Tramp Stamps & Armor Exposing It All

Friday is the fantasy day so this post comes a little late. My apologies. My internet connection was acting up so I couldn’t put the post up until now.

In Wednesday’s mashup I offered some male eyecandy and today we’ll take a brief look at how women are portrayed in recent fantasy and urban fantasy book covers and gaming culture and where the trend begun.

Red Sonja by Maroto Adams

Maroto Adams' Red Sonja

Chainmail bikini babes have been a phenomenon of the fantasy genre since Marvel’s Red Sonja comic in the 70s. A good example of the phenomenon is work of profilic artist Larry Elmore. Many of his 80s and 90s pieces show women in scanty armor and even if most body parts are covered, the boobs are always displayed. Elmore has done illustrations for Dungeons & Dragons roleplayin game a lot of fantasy book covers, including the early Dragonlance novels.

The trend of showing off the curves is still rampant in computer games and many illustrations in roleplaying games. Both being male dominated hobbies likely has a lot to do with the fact. With outrageous armors like these, it’s no wonder that some ladies don’t feel welcome in the MMORPG (Massive Multiplayer Online Roleplaying Games) circles.

While I was playing World of Warcraft, the biggest online game with over 10 million players all over the world, the big difference between the male and female versions of the same armor really annoyed me. Armor’s purpose is to protect, dammit, not display you. And pretty much all the available female avatars were much shorter and daintier than the beefy male avatars of the same fantasy race.

As for current fantasy covers, my biggest issue with many female cover characters is their weird poses. The women are supposed to look strong and menacing with weapons bared but the way they stand sends the opposite message. Jim Hines demonstrates the trend by assuming some of the poses. And here’s Anna at Genre Reviews showing a female version of the same poses and some male poses for contrast.

Also, have you ever heard the term tramp stamp? If you’re an urban fantasy or paranormal romance fan, you are likely very familiar with the ‘back pose, butt display’ trend. Here’s a very illuminative video by Scifi Guy in which he has collected tens of tramp stamp covers together.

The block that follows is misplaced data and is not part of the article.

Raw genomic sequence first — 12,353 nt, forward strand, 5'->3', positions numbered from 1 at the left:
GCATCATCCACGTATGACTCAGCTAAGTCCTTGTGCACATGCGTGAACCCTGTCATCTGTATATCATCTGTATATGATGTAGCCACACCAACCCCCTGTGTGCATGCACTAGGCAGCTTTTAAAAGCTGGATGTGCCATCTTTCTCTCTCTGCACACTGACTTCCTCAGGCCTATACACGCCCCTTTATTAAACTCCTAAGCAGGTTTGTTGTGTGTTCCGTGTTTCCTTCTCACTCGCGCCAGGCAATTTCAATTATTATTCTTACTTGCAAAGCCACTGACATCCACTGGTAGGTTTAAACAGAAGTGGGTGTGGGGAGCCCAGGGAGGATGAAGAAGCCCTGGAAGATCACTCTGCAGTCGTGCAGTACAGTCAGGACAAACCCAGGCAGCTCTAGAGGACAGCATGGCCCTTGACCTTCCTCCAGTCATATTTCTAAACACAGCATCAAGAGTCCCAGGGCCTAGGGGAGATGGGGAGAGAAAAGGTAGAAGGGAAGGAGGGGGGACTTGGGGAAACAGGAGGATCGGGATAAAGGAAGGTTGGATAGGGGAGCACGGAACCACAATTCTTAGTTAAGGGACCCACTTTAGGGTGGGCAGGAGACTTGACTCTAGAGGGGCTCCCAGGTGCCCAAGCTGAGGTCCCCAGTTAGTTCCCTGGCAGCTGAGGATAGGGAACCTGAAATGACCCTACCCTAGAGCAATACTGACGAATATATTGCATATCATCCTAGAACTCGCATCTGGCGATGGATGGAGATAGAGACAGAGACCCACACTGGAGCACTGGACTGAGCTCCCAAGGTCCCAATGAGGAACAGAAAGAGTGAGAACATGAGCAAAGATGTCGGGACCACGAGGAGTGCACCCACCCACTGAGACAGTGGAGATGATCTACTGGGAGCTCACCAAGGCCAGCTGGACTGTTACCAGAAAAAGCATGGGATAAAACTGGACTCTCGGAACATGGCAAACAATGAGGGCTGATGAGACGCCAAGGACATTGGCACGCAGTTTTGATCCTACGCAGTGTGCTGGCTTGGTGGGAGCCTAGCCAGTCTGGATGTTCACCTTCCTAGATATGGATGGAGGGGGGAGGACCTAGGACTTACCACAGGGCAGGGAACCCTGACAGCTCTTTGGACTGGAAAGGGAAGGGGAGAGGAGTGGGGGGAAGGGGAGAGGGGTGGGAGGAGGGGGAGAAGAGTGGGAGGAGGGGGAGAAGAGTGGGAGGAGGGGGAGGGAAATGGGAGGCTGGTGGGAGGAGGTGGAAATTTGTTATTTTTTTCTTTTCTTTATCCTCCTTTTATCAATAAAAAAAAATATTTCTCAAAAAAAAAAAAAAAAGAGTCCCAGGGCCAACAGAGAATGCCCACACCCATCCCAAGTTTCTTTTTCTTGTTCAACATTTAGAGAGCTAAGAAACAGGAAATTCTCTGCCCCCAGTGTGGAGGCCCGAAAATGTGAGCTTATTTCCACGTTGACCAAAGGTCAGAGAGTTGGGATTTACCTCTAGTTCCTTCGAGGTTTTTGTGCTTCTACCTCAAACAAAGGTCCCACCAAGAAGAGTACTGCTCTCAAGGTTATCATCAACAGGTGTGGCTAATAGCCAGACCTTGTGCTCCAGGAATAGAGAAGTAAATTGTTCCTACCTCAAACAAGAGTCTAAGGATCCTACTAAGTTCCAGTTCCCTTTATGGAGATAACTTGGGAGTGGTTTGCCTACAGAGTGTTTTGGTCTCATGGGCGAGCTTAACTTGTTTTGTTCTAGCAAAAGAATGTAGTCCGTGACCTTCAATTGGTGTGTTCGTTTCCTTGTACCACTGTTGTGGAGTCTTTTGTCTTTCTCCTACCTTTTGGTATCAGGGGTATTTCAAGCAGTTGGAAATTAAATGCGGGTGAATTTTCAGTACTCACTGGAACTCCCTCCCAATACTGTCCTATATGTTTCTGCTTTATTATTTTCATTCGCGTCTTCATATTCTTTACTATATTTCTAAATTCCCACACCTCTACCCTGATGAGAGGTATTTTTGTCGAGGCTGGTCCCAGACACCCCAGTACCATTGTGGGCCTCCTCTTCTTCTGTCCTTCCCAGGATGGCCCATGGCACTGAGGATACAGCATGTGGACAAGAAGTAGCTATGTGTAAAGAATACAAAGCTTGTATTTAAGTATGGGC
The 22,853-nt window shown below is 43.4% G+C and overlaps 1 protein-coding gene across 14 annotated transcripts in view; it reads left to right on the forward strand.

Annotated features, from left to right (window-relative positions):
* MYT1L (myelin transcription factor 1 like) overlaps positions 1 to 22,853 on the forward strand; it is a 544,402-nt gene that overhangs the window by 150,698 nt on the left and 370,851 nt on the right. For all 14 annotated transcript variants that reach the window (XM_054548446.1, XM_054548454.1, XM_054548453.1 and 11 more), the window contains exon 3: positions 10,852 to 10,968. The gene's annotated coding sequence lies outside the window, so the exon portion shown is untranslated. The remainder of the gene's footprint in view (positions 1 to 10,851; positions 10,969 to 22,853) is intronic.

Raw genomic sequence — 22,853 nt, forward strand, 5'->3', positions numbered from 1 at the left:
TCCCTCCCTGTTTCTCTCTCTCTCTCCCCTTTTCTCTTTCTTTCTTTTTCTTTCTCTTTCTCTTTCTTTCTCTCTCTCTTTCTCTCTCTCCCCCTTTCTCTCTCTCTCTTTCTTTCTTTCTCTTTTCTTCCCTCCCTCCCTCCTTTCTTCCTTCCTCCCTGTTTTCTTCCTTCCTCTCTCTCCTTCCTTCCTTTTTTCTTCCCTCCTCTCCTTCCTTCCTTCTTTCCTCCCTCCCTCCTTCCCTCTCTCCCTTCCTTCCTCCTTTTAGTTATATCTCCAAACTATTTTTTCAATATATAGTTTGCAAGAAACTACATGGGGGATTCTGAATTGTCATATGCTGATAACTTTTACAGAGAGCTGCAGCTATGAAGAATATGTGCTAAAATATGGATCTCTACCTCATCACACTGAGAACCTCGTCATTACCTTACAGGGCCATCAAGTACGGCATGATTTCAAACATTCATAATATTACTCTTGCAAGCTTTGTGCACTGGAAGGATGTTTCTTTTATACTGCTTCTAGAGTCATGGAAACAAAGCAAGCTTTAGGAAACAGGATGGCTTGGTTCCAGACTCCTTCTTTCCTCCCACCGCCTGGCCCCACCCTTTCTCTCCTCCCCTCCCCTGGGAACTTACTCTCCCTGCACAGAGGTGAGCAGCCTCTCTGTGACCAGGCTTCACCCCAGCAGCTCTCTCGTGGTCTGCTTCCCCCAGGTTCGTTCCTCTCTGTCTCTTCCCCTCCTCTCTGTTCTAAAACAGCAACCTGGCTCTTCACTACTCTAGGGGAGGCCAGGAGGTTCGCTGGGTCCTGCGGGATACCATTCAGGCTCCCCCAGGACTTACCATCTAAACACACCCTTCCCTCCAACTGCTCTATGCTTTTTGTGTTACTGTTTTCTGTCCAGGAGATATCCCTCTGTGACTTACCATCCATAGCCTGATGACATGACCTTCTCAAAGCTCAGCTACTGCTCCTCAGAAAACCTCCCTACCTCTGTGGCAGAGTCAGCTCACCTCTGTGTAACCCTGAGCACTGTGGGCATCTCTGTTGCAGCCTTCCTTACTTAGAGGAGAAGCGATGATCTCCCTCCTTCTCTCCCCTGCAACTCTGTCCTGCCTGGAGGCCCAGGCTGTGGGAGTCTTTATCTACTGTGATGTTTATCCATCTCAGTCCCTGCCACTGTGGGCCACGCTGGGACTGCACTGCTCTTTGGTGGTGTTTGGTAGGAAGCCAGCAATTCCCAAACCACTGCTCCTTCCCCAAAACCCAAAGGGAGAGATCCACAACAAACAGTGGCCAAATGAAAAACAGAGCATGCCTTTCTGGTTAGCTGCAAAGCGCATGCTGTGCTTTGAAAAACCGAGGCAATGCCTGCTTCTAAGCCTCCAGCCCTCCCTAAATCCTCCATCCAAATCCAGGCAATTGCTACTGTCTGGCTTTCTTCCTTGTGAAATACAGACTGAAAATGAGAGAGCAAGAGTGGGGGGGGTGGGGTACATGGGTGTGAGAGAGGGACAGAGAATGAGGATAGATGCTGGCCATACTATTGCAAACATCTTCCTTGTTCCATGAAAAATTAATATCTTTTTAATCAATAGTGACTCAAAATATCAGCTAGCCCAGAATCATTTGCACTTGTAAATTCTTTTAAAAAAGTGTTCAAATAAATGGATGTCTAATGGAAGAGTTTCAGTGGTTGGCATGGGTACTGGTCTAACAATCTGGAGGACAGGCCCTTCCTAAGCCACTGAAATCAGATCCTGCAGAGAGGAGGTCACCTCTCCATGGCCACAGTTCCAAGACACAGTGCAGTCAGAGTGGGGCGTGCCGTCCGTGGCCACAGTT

The similarities between the covers are staggering. I like to admire female beauty portrayed with taste but with so many urban fantasy covers looking the same, no one stands out anymore. All the flaunting has lost its shock value and could be toned down. It makes simple elegance, like these Holly Black covers, pop out all the more.

Have you noticed the phenomenon? Is it present at other genres than fantasy and urban fantasy? Have you read a book lately that had a cover you loved? And how much does a cover affect which books you pick up? I’d love to hear your thoughts.


  1. Coleen Patrick
    Apr 2, 2012

    I agree about the covers starting to all look the same. At Barnes and Noble the teen section looks like one big wall of black books. And it’s similar with the contemporary YA too. Right now it seems like the trend is cupcakes and candy on the covers. It is cute and eye catching though and I admit covers do get me to pick up a book, but so do titles. Ultimately though its the blurb or first page that determines whether or not I read it.

  2. Reetta Raitanen
    Apr 3, 2012

    Ooh, cupcakes and candy covers sound adorable. I haven’t noticed them here, though. Hmm. I think that US and Europe have different covers for many books. And our English book selection is very poor 🙁
    I totally agree about the cover blurb and first page being the ultimate sales maker. The blurb often tells apart the commercially published writers and indies in Amazon. Such lost opportunities.

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